Moderates and Extremists: Oct. 7 shattered several myths

Freed hostage Ofir Engel and families of Israelis still being held by Hamas terrorists in the Gaza Strip attend a press conference for the foreign media in Kibbutz Be’eri, Dec. 20, 2023. Photo by Yonatan Sindel/Flash90.

by Caroline Glick

(JNS) — A lot has changed in Israel since Oct. 7, but a lot has also stayed the same.

What has changed is exemplified in the actions of the Kalmanzon brothers, members of the religious community of Otniel in the South Hebron Hills, on Oct. 7.

On Oct. 7, Elhanan Kalmanzon, a reserve major in the Commando Brigade and a Mossad officer, realized almost immediately that Israel was being invaded. He organized the security team in Otniel and messaged his brother Menachem.

“I’m packing up and going south. The nation of Israel needs us. Our brothers need us.”

Menachem joined Elchanan, and with their brother-in-law Itiel Zohar Horovitz, they drove down south, ending up at the gate of Kibbutz Be’eri.

Be’eri was one of Hamas’s primary targets for slaughter. Ninety-seven members of the small farming community were butchered that day. Greeting them at the entry gate were terrified residents.

“My sister is inside.”

“My brother is inside.”

“Please save them.”

The Kalmanzon brothers and Horovitz found an abandoned armored personnel carrier, and entered the kibbutz. For 14 and a half hours they went from house to house, rescuing families through the windows of their safe rooms, filling their vehicle, driving to safety, and returning to the farming community-turned-killing-field, over and over again.

On their final trip into Be’eri, after having saved more than a quarter of the residents, Elhanan was killed as he entered another home.

A delegation of members of Be’eri came to Otniel to pay a condolence call to the Kalmanzon family during their shivah. In the course of their meeting, Menachem praised the heroism and the hardened courage of the residents of Be’eri.

“There were 70-year-old women there. We’d offer them a hand to help them down [from the window].”

Swatting his hand in the air, as if pushing a fly away, Menachem continued, “This 70-year-old woman said, ‘No thank you.’ She’s a tough woman, a woman of labor. We laughed together and, ‘If they told you to go to the cow shed and do the morning milking in half an hour, you’d be off’.”

Progressivism, post-Zionism

Be’eri and the surrounding kibbutzim were founded by hardcore Labor Zionists. They believed that the Jewish people would liberate themselves from two thousand years of exile and powerlessness, build their state and secure their freedom into the future through hard work, hard fighting and collective farming. They aspired to build a Jewish socialist state.

Over the years, as they became prosperous, their socialism dissipated. Zionism, it seemed, had finished its job. Socialism was superseded by progressivism, Zionism by post-Zionism.

Like the residents of neighboring kibbutzim, Be’eri’s members believed in coexistence with the Palestinians. They thought the biggest threat to that coexistence was people like the Kalmanzon brothers, who are religious and live in Judea or Samaria. They believed in the founding myth of the so-called peace process with the PLO — that there were “extremists” on both sides. The supposedly “moderate” PLO ruling Fatah faction had its “extremists” in Hamas. The “moderate” Israeli elite, of which the kibbutzim outside Gaza were very much a part, had its “extremist” religious Zionists, otherwise known as “settlers.” To reach peace, the “moderates” on both sides had to defeat their “extremists.”

Oct. 7 shattered that illusion. Hamas didn’t slaughter the people of Be’eri and surrounding communities on its own. It was joined by Fatah terrorists and thousands of “civilians.” These Palestinian “moderates” were full participants in the atrocities committed that day.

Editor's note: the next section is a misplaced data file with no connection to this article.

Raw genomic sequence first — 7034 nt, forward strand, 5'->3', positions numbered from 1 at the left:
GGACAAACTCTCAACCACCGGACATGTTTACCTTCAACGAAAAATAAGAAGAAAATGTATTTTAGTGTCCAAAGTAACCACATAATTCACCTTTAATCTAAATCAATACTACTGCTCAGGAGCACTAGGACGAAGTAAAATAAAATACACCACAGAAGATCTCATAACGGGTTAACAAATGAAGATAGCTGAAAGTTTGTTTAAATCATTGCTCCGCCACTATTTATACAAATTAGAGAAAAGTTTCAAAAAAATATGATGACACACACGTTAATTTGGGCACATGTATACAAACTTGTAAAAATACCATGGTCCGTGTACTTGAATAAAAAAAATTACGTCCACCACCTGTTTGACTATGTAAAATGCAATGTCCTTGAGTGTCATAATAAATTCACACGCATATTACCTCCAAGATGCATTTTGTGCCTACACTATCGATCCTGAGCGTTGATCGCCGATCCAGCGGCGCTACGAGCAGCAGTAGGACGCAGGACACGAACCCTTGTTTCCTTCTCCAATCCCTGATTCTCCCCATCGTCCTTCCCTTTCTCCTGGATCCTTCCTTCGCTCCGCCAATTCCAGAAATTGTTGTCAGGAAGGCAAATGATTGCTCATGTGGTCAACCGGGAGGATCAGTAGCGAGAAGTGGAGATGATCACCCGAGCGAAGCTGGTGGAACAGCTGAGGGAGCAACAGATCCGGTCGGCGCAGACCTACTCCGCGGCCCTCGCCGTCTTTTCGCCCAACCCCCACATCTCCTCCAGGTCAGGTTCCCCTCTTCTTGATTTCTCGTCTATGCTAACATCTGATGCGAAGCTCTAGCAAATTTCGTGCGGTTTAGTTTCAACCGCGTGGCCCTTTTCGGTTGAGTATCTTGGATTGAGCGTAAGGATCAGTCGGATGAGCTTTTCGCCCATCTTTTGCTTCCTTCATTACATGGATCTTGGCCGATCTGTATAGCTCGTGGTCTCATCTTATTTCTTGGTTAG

On the other hand, the people who arrived at the scene to save them, unbidden, were the Kalmanzon brothers from Otniel who were supposed to be their enemies. Since the ground operation began in Gaza, 45 percent of the soldiers killed in action have come from the religious Zionist community whose members comprise only 10 percent of the overall population.

Shift in the ideological landscape

The slaughter of Oct. 7 provoked a radical shift in the ideological landscape in Israel. On the left, the revision was led by the refugees from Be’eri and the other kibbutzim that were subjected to Hamas’s one-day genocide, and saved by men they had seen as their greatest foes.

More and more, the determination and pioneering spirit that the Kalmanzon brothers saw in the faces of the people of Be’eri has returned to the hearts of their communities and ideological partners. They returned to the Zionism they thought they no longer needed. The universalist progressive creeds that convinced them the monsters who invaded their homes were really just like them, have been cast aside. And just as Elchanan told Menachem “our brothers need us” and drove to Be’eri, so the people of Be’eri now realize that religious Zionists are their brothers, not their enemies.

This state of affairs was captured in a survey carried out by the Direct Polls agency and reported last week on Channel 14.

The poll showed that in the aftermath of Oct. 7, 44 percent of Israelis, including 30 percent of leftists, said their views have shifted to the right. And whereas the public was split more or less evenly on the question of the desirability of a Palestinian state on Oct. 6, after the massacre of Oct. 7, only 30 percent of Israelis (including Israeli Arabs) believe it is possible to reach an agreement with the Palestinians. Ninety percent of Israelis (including Israeli Arabs) do not trust the Palestinians.

On the eve of the massacre, Israeli society was riven by division and internecine hatred more bitter and dangerous than the state had previously experienced in its 75-year history. For 10 months, led by former and serving Supreme Court justices; disgruntled, politically radical retired generals and prime ministers; and the media, the left had waged an insurgency against the legitimacy of the democratically-elected Netanyahu government and its voters.